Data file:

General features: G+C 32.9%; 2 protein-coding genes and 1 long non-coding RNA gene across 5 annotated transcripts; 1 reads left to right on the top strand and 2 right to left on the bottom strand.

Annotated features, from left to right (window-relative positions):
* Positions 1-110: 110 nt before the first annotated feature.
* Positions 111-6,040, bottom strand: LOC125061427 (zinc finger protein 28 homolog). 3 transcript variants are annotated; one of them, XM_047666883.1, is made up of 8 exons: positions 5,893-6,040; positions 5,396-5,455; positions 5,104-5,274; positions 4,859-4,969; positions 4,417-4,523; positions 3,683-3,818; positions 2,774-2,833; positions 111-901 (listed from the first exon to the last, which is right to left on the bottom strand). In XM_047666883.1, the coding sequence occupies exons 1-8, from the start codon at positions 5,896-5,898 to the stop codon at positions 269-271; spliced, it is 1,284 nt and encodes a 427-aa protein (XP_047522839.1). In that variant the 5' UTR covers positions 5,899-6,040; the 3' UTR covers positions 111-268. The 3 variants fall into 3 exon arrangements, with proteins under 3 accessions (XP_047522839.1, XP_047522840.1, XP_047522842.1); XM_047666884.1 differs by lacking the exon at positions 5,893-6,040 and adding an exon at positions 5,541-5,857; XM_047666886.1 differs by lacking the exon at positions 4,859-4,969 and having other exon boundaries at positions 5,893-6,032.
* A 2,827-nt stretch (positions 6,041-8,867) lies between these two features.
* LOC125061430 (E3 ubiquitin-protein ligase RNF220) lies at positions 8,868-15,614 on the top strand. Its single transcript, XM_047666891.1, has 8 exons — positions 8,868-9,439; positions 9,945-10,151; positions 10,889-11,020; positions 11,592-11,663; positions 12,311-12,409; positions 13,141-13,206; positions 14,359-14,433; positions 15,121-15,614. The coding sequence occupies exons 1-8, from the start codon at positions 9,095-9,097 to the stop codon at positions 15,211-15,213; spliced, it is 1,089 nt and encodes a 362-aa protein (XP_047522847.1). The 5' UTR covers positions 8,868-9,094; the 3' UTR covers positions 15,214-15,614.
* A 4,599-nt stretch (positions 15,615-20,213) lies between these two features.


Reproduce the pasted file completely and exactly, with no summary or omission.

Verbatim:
General features: G+C 32.9%; 2 protein-coding genes and 1 long non-coding RNA gene across 5 annotated transcripts; 1 reads left to right on the top strand and 2 right to left on the bottom strand.

Annotated features, from left to right (window-relative positions):
* Positions 1-110: 110 nt before the first annotated feature.
* Positions 111-6,040, bottom strand: LOC125061427 (zinc finger protein 28 homolog). 3 transcript variants are annotated; one of them, XM_047666883.1, is made up of 8 exons: positions 5,893-6,040; positions 5,396-5,455; positions 5,104-5,274; positions 4,859-4,969; positions 4,417-4,523; positions 3,683-3,818; positions 2,774-2,833; positions 111-901 (listed from the first exon to the last, which is right to left on the bottom strand). In XM_047666883.1, the coding sequence occupies exons 1-8, from the start codon at positions 5,896-5,898 to the stop codon at positions 269-271; spliced, it is 1,284 nt and encodes a 427-aa protein (XP_047522839.1). In that variant the 5' UTR covers positions 5,899-6,040; the 3' UTR covers positions 111-268. The 3 variants fall into 3 exon arrangements, with proteins under 3 accessions (XP_047522839.1, XP_047522840.1, XP_047522842.1); XM_047666884.1 differs by lacking the exon at positions 5,893-6,040 and adding an exon at positions 5,541-5,857; XM_047666886.1 differs by lacking the exon at positions 4,859-4,969 and having other exon boundaries at positions 5,893-6,032.
* A 2,827-nt stretch (positions 6,041-8,867) lies between these two features.
* LOC125061430 (E3 ubiquitin-protein ligase RNF220) lies at positions 8,868-15,614 on the top strand. Its single transcript, XM_047666891.1, has 8 exons — positions 8,868-9,439; positions 9,945-10,151; positions 10,889-11,020; positions 11,592-11,663; positions 12,311-12,409; positions 13,141-13,206; positions 14,359-14,433; positions 15,121-15,614. The coding sequence occupies exons 1-8, from the start codon at positions 9,095-9,097 to the stop codon at positions 15,211-15,213; spliced, it is 1,089 nt and encodes a 362-aa protein (XP_047522847.1). The 5' UTR covers positions 8,868-9,094; the 3' UTR covers positions 15,214-15,614.
* A 4,599-nt stretch (positions 15,615-20,213) lies between these two features.